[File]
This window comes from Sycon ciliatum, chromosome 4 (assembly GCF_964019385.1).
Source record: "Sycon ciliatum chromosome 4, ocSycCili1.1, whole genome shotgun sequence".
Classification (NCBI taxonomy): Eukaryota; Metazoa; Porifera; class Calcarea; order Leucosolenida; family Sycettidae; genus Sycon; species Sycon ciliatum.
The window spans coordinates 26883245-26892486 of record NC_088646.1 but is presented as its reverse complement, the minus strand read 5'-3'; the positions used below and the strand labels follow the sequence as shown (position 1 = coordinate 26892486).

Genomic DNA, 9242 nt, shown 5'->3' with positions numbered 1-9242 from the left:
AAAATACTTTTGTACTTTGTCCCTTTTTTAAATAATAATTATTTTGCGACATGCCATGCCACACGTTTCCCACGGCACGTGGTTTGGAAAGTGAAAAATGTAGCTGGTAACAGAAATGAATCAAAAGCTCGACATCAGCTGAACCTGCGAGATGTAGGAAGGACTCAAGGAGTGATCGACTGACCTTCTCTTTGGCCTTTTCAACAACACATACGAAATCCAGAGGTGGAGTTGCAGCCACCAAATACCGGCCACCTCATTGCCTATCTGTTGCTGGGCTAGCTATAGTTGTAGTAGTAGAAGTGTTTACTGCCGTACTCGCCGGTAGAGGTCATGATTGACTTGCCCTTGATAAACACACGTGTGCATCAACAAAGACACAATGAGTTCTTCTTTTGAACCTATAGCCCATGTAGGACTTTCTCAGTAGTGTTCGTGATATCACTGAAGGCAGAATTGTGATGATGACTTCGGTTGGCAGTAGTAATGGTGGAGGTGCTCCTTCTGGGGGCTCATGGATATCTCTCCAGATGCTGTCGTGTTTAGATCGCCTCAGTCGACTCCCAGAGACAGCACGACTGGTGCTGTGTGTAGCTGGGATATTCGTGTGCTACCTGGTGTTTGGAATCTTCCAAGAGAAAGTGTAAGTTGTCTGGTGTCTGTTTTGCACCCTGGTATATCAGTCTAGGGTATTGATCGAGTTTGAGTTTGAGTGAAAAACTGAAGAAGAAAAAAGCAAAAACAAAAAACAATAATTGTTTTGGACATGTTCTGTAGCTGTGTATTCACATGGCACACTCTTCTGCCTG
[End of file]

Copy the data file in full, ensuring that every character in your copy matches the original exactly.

This window comes from Sycon ciliatum, chromosome 4 (assembly GCF_964019385.1).
Source record: "Sycon ciliatum chromosome 4, ocSycCili1.1, whole genome shotgun sequence".
Classification (NCBI taxonomy): Eukaryota; Metazoa; Porifera; class Calcarea; order Leucosolenida; family Sycettidae; genus Sycon; species Sycon ciliatum.
The window spans coordinates 26883245-26892486 of record NC_088646.1 but is presented as its reverse complement, the minus strand read 5'-3'; the positions used below and the strand labels follow the sequence as shown (position 1 = coordinate 26892486).

Genomic DNA, 9242 nt, shown 5'->3' with positions numbered 1-9242 from the left:
AAAATACTTTTGTACTTTGTCCCTTTTTTAAATAATAATTATTTTGCGACATGCCATGCCACACGTTTCCCACGGCACGTGGTTTGGAAAGTGAAAAATGTAGCTGGTAACAGAAATGAATCAAAAGCTCGACATCAGCTGAACCTGCGAGATGTAGGAAGGACTCAAGGAGTGATCGACTGACCTTCTCTTTGGCCTTTTCAACAACACATACGAAATCCAGAGGTGGAGTTGCAGCCACCAAATACCGGCCACCTCATTGCCTATCTGTTGCTGGGCTAGCTATAGTTGTAGTAGTAGAAGTGTTTACTGCCGTACTCGCCGGTAGAGGTCATGATTGACTTGCCCTTGATAAACACACGTGTGCATCAACAAAGACACAATGAGTTCTTCTTTTGAACCTATAGCCCATGTAGGACTTTCTCAGTAGTGTTCGTGATATCACTGAAGGCAGAATTGTGATGATGACTTCGGTTGGCAGTAGTAATGGTGGAGGTGCTCCTTCTGGGGGCTCATGGATATCTCTCCAGATGCTGTCGTGTTTAGATCGCCTCAGTCGACTCCCAGAGACAGCACGACTGGTGCTGTGTGTAGCTGGGATATTCGTGTGCTACCTGGTGTTTGGAATCTTCCAAGAGAAAGTGTAAGTTGTCTGGTGTCTGTTTTGCACCCTGGTATATCAGTCTAGGGTATTGATCGAGTTTGAGTTTGAGTGAAAAACTGAAGAAGAAAAAAGCAAAAACAAAAAACAATAATTGTTTTGGACATGTTCTGTAGCTGTGTATTCACATGGCACACTCTTCTGCCTG